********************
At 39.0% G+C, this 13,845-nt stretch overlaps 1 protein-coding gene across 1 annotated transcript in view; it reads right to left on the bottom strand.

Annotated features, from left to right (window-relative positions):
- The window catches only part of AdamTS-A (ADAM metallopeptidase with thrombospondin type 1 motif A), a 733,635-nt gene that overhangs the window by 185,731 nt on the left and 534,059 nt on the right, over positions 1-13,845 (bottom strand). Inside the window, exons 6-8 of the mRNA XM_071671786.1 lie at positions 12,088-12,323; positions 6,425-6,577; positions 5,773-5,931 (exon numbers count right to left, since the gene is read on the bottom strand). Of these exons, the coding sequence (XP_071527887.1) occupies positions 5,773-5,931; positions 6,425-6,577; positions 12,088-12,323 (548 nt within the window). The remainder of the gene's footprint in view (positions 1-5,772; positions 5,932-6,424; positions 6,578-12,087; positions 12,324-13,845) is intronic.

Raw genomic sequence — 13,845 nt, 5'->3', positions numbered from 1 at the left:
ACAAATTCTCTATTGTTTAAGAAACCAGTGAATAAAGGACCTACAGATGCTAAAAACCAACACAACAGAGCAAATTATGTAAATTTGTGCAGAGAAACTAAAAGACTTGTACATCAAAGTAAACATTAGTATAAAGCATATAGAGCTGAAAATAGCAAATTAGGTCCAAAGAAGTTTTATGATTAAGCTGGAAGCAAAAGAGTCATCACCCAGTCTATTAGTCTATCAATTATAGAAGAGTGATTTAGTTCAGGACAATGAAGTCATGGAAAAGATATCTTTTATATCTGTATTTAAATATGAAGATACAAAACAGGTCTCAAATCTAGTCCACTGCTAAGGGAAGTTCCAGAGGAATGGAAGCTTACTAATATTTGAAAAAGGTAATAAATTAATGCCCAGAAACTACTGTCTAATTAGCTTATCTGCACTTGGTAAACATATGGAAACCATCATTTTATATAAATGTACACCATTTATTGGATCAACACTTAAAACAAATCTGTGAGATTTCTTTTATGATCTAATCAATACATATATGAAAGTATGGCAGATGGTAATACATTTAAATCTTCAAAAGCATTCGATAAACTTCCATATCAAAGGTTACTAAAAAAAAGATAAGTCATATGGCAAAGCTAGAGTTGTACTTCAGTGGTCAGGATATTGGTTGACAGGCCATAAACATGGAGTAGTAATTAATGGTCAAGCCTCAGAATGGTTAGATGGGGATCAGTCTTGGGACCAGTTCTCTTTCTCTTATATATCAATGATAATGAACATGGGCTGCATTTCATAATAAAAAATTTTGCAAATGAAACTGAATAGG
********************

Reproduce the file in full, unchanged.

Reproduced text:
At 39.0% G+C, this 13,845-nt stretch overlaps 1 protein-coding gene across 1 annotated transcript in view; it reads right to left on the bottom strand.

Annotated features, from left to right (window-relative positions):
- The window catches only part of AdamTS-A (ADAM metallopeptidase with thrombospondin type 1 motif A), a 733,635-nt gene that overhangs the window by 185,731 nt on the left and 534,059 nt on the right, over positions 1-13,845 (bottom strand). Inside the window, exons 6-8 of the mRNA XM_071671786.1 lie at positions 12,088-12,323; positions 6,425-6,577; positions 5,773-5,931 (exon numbers count right to left, since the gene is read on the bottom strand). Of these exons, the coding sequence (XP_071527887.1) occupies positions 5,773-5,931; positions 6,425-6,577; positions 12,088-12,323 (548 nt within the window). The remainder of the gene's footprint in view (positions 1-5,772; positions 5,932-6,424; positions 6,578-12,087; positions 12,324-13,845) is intronic.

Raw genomic sequence — 13,845 nt, 5'->3', positions numbered from 1 at the left:
ACAAATTCTCTATTGTTTAAGAAACCAGTGAATAAAGGACCTACAGATGCTAAAAACCAACACAACAGAGCAAATTATGTAAATTTGTGCAGAGAAACTAAAAGACTTGTACATCAAAGTAAACATTAGTATAAAGCATATAGAGCTGAAAATAGCAAATTAGGTCCAAAGAAGTTTTATGATTAAGCTGGAAGCAAAAGAGTCATCACCCAGTCTATTAGTCTATCAATTATAGAAGAGTGATTTAGTTCAGGACAATGAAGTCATGGAAAAGATATCTTTTATATCTGTATTTAAATATGAAGATACAAAACAGGTCTCAAATCTAGTCCACTGCTAAGGGAAGTTCCAGAGGAATGGAAGCTTACTAATATTTGAAAAAGGTAATAAATTAATGCCCAGAAACTACTGTCTAATTAGCTTATCTGCACTTGGTAAACATATGGAAACCATCATTTTATATAAATGTACACCATTTATTGGATCAACACTTAAAACAAATCTGTGAGATTTCTTTTATGATCTAATCAATACATATATGAAAGTATGGCAGATGGTAATACATTTAAATCTTCAAAAGCATTCGATAAACTTCCATATCAAAGGTTACTAAAAAAAAGATAAGTCATATGGCAAAGCTAGAGTTGTACTTCAGTGGTCAGGATATTGGTTGACAGGCCATAAACATGGAGTAGTAATTAATGGTCAAGCCTCAGAATGGTTAGATGGGGATCAGTCTTGGGACCAGTTCTCTTTCTCTTATATATCAATGATAATGAACATGGGCTGCATTTCATAATAAAAAATTTTGCAAATGAAACTGAATAGG